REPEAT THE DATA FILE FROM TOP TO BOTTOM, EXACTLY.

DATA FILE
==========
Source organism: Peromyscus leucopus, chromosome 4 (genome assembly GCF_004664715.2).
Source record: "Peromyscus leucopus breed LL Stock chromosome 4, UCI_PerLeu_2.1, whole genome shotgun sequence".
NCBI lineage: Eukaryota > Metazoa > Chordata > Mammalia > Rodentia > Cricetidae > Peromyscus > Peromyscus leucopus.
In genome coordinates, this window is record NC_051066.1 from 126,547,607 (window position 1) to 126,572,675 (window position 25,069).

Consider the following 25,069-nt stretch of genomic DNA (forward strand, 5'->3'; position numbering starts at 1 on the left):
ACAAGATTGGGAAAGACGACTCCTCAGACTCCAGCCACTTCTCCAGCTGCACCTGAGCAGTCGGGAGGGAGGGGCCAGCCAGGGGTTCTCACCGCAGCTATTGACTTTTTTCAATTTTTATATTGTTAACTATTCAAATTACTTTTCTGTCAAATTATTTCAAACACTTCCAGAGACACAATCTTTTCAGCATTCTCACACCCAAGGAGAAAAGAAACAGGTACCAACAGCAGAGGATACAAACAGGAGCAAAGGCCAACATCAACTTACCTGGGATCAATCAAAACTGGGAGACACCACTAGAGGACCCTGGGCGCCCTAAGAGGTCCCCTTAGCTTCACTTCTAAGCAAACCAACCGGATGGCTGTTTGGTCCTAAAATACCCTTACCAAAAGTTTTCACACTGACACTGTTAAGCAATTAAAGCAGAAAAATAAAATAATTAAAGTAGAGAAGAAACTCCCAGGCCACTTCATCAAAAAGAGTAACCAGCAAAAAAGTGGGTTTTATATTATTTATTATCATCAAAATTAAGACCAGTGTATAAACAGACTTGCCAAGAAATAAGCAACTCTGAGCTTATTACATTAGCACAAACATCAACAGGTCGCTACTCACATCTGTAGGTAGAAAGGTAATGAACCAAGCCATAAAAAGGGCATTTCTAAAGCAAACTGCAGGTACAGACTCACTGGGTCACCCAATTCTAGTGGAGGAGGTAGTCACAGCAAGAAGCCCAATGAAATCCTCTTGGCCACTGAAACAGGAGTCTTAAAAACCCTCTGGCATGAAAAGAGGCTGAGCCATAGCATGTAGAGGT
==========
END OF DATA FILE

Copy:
Source organism: Peromyscus leucopus, chromosome 4 (genome assembly GCF_004664715.2).
Source record: "Peromyscus leucopus breed LL Stock chromosome 4, UCI_PerLeu_2.1, whole genome shotgun sequence".
NCBI lineage: Eukaryota > Metazoa > Chordata > Mammalia > Rodentia > Cricetidae > Peromyscus > Peromyscus leucopus.
In genome coordinates, this window is record NC_051066.1 from 126,547,607 (window position 1) to 126,572,675 (window position 25,069).

Consider the following 25,069-nt stretch of genomic DNA (forward strand, 5'->3'; position numbering starts at 1 on the left):
ACAAGATTGGGAAAGACGACTCCTCAGACTCCAGCCACTTCTCCAGCTGCACCTGAGCAGTCGGGAGGGAGGGGCCAGCCAGGGGTTCTCACCGCAGCTATTGACTTTTTTCAATTTTTATATTGTTAACTATTCAAATTACTTTTCTGTCAAATTATTTCAAACACTTCCAGAGACACAATCTTTTCAGCATTCTCACACCCAAGGAGAAAAGAAACAGGTACCAACAGCAGAGGATACAAACAGGAGCAAAGGCCAACATCAACTTACCTGGGATCAATCAAAACTGGGAGACACCACTAGAGGACCCTGGGCGCCCTAAGAGGTCCCCTTAGCTTCACTTCTAAGCAAACCAACCGGATGGCTGTTTGGTCCTAAAATACCCTTACCAAAAGTTTTCACACTGACACTGTTAAGCAATTAAAGCAGAAAAATAAAATAATTAAAGTAGAGAAGAAACTCCCAGGCCACTTCATCAAAAAGAGTAACCAGCAAAAAAGTGGGTTTTATATTATTTATTATCATCAAAATTAAGACCAGTGTATAAACAGACTTGCCAAGAAATAAGCAACTCTGAGCTTATTACATTAGCACAAACATCAACAGGTCGCTACTCACATCTGTAGGTAGAAAGGTAATGAACCAAGCCATAAAAAGGGCATTTCTAAAGCAAACTGCAGGTACAGACTCACTGGGTCACCCAATTCTAGTGGAGGAGGTAGTCACAGCAAGAAGCCCAATGAAATCCTCTTGGCCACTGAAACAGGAGTCTTAAAAACCCTCTGGCATGAAAAGAGGCTGAGCCATAGCATGTAGAGGT